toddler computer

Toymakers are hoping to stuff babies’ stockings with kid-size computers.

It used to be that all a kid wanted for Christmas was to sit on Santa’s lap. Now, they may get a laptop.


This year, a number of toymakers are hoping to stuff babies’ stockings with kid-size computers, some targeting babies too young to talk — a trend that worries many parents and pediatricians.

iPad-like options for kids include LeapFrog’s $99 LeapPad Explorer Tablet, VTech’s $80 InnoTab Learning App Tablet and the $389 Vinci Touchscreen Mobile Learning Tablet. Vinci’s ads feature a cherub-cheeked baby — who looks only about 8 months old — mouthing the product’s rubbery handle.

That has earned the Vinci the honor of “worst toy of the year” at the Campaign for a Commercial-Free Childhood. The American Academy of Pediatrics recommends no screen time — TV, computers or cellphones — for children under 2, and no more than two hours a day after that.

“Parents are getting really ripped off,” says the campaign’s Susan Linn, who notes that babies learn more from cuddling with parents than from computers. “Children’s leisure time is really dominated by screens.”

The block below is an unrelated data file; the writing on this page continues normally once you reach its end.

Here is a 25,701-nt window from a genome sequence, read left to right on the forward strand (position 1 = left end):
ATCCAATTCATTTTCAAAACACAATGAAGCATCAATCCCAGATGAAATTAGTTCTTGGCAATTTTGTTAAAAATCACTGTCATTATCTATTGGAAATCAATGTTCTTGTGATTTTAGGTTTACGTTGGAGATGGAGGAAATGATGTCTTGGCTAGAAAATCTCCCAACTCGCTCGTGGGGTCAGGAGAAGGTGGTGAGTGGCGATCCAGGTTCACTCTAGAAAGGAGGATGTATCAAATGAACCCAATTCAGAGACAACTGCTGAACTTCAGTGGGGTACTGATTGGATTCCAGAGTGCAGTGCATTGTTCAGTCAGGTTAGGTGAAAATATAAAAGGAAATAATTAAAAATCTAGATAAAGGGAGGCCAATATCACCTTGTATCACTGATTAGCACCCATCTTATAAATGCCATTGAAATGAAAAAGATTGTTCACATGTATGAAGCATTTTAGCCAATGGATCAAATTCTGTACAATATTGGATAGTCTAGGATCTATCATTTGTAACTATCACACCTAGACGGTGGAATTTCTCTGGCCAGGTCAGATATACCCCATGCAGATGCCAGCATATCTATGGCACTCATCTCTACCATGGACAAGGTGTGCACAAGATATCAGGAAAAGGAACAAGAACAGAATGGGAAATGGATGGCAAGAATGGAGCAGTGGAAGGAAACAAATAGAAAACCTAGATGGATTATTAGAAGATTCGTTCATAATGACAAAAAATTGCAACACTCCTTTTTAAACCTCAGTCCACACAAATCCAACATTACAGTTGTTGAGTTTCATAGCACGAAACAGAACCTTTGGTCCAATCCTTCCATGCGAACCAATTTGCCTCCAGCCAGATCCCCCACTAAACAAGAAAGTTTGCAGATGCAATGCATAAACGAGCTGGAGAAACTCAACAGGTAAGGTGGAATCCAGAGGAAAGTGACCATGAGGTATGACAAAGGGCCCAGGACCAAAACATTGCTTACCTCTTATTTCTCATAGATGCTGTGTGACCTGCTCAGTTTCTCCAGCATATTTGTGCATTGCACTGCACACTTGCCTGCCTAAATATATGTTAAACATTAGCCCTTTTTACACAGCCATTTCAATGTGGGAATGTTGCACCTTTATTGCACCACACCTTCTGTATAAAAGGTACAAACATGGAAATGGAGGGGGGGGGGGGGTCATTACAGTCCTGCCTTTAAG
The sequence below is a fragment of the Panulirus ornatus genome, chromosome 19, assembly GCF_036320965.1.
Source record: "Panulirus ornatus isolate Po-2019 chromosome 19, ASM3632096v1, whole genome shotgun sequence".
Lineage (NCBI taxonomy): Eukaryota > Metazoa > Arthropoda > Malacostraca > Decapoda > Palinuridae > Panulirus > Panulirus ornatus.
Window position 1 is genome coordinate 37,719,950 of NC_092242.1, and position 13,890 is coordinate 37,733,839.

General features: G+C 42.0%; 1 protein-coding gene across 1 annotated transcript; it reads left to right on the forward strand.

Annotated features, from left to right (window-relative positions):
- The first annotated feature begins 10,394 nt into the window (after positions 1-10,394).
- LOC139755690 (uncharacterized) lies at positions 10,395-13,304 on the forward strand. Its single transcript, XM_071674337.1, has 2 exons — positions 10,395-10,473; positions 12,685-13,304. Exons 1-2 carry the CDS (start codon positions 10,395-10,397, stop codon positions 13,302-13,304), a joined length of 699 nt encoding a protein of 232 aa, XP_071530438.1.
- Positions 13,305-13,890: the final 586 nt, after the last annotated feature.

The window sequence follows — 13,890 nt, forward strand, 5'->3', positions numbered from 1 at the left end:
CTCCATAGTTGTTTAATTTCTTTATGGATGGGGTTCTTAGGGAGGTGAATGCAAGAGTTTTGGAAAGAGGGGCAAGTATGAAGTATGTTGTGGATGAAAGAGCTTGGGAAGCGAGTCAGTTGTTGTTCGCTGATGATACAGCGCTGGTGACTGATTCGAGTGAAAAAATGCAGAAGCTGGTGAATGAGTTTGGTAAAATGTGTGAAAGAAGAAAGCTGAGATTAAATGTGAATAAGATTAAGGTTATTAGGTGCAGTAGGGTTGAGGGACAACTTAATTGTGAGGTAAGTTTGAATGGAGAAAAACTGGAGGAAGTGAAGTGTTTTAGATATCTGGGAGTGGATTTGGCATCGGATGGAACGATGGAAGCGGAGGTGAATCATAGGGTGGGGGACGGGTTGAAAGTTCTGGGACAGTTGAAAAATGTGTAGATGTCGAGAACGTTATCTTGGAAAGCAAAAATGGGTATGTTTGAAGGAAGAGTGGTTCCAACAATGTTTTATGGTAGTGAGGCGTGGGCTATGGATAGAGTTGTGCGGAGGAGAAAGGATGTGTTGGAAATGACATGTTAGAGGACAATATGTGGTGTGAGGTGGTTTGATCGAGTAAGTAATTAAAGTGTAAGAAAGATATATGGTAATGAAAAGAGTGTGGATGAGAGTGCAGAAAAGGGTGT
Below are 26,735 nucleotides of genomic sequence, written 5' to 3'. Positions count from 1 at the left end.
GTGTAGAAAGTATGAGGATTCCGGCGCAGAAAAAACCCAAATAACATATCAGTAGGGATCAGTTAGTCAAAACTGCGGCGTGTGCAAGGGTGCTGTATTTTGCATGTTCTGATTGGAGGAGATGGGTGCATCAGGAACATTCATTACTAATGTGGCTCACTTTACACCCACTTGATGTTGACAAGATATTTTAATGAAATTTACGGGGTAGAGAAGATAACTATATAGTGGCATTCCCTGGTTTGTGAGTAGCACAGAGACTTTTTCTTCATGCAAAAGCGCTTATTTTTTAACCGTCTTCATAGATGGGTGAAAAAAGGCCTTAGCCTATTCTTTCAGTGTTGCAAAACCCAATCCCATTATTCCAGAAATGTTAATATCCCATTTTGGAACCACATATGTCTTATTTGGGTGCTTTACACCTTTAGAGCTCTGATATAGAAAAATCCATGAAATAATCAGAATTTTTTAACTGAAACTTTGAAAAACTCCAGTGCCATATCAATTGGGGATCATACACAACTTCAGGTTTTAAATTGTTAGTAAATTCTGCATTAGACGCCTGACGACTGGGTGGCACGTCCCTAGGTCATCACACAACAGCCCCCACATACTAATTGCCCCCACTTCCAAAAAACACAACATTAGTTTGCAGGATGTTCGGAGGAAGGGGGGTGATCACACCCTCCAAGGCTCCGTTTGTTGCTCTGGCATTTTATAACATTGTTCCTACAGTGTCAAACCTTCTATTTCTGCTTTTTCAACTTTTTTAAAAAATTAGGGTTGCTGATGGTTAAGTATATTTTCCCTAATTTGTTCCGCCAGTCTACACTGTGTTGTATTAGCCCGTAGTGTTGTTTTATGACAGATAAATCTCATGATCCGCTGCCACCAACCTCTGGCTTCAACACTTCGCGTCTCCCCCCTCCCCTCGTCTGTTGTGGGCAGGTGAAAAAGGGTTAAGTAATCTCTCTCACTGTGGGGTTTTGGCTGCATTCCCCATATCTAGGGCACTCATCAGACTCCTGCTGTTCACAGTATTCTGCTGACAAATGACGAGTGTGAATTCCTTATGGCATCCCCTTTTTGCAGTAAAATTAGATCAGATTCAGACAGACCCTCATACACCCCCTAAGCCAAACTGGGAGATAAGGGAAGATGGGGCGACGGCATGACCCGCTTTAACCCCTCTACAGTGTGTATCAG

About 38% of kids ages 8 and younger have used a mobile device, such as a smartphone, video iPod or tablet, according to a survey by Common Sense Media. Breakdown by age: 10% of babies under 1, 39% ages 2 to 4 and 52% of kids ages 5 to 8.

Jody Sherman LeVos of LeapFrog says some parents look to supplement their children’s education because of funding cuts to schools or to avoid a “summer brain drain.”

“Sadly, American kids are falling really behind in math and science,” LeVos says. “A lot of preschools aren’t covering these topics adequately. But math skills at kindergarten entry are one of the strongest predicts of academic success.”

Yet there’s no evidence that these products offer any benefit for kids under 2, says pediatrician Dimitri Christakis of the University of Washington in Seattle.

“The concept of educational toys, of building brainier babies, is a relatively new phenomenon and has gathered a lot of traction,” Christakis says. “The scary thing is that most of these claims are completely unsubstantiated. They prey on parents’ desires to do everything they possibly can for their children.”

Catherine Swanwick of Vienna, Va., wants her son, 3, to be comfortable with technology but says toddlers mesmerized by screens may miss out on other important pastimes: “I still think it’s important to be able to go outside and just play.”

Photo credit: The Globe and Mail

Via USA Today